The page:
Ohio laws backdating insurance policies
Disciplining or firing miscreants may be necessary, but it's not enough: It doesn't address the root causes of fearful culture and bad incentives.
A USA TODAY investigation documented 201 criminal cases across the nation in which federal judges found that prosecutors broke the rules.
Kussmaul is still in prison, and all four defendants want their innocence to be a matter of record. Prosecutorial misconduct and the misuse of jailhouse informants are persistent problems in the criminal justice system.
According to the National Registry of Exonerations, since 1989 there have been 923 exonerations tied to official misconduct by prosecutors, police, or other government officials, 89 of them in cases involving the use of jailhouse snitches.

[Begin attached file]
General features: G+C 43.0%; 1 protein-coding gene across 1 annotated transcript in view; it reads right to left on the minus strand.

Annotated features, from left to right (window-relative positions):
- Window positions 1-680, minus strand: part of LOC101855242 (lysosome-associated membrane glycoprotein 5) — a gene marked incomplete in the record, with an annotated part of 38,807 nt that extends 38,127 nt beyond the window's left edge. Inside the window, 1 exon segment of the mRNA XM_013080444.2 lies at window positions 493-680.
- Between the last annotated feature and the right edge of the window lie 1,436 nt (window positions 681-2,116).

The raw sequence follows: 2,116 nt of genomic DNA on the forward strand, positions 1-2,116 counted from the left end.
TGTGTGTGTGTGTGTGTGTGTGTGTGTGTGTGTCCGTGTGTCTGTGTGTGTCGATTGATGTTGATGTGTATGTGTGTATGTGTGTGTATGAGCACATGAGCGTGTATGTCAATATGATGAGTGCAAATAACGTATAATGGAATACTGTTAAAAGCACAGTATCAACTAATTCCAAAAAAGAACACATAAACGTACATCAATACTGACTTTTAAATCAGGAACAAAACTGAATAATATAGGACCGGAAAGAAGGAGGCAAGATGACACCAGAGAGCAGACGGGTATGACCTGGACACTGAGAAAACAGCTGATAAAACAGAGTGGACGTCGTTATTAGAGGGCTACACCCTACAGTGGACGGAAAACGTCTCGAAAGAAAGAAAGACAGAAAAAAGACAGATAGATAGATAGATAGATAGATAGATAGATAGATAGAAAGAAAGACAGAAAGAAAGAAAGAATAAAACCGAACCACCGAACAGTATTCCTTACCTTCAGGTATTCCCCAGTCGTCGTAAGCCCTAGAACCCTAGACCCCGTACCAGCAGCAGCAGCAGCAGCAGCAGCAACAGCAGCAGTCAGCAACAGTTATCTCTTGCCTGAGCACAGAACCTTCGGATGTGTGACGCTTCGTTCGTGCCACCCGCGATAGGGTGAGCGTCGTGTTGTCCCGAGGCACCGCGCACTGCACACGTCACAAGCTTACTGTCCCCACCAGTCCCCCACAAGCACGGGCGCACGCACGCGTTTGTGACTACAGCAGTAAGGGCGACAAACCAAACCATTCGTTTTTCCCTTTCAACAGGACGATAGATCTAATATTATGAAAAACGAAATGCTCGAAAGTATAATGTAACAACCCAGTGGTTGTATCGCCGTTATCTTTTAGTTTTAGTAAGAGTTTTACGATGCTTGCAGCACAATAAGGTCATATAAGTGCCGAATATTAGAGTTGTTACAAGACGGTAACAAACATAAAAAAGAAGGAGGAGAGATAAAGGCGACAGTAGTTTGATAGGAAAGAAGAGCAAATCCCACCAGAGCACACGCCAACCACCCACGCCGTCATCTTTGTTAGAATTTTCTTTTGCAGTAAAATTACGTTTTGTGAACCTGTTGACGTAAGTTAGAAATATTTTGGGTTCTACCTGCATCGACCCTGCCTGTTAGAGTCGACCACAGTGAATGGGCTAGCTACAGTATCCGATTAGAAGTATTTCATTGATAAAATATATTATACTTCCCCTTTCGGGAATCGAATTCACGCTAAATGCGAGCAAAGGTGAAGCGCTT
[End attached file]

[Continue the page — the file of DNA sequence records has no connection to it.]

But when former Mc Lennan County Sheriff’s Detective Roy Davis threatened them with the death penalty, Long, Shelton and Pitts signed confessions, then testifieid against Kussmaul.It is rarer still for justices – usually in the state Supreme Court or appellate court – to reverse convictions because of misconduct. Michael Darnell Harris, now 53, has been behind bars for 33 years on four murder convictions in Detroit, Michigan.But a new study by Harvard Law School’s Fair Punishment Project shows Southern California ranks high in reversals in which misconduct by a prosecutor played a factor. Leon Cannizzaro refuses to acknowledge either his innocence or the gross misconduct of the police and prosecutors who put him in prison. Harris was convicted of the 1981 murder of 77-year-old Ula Curdy in 1983.The senior Morgan insured and killed two more people before he got caught, and he was still not charged in one of those murders.And Tyrone Hood, a family man who did nothing wrong, is still in prison. The Cook County DA is not concerned with innocence or guilt, but asks only, ‘How is this going to wash politically?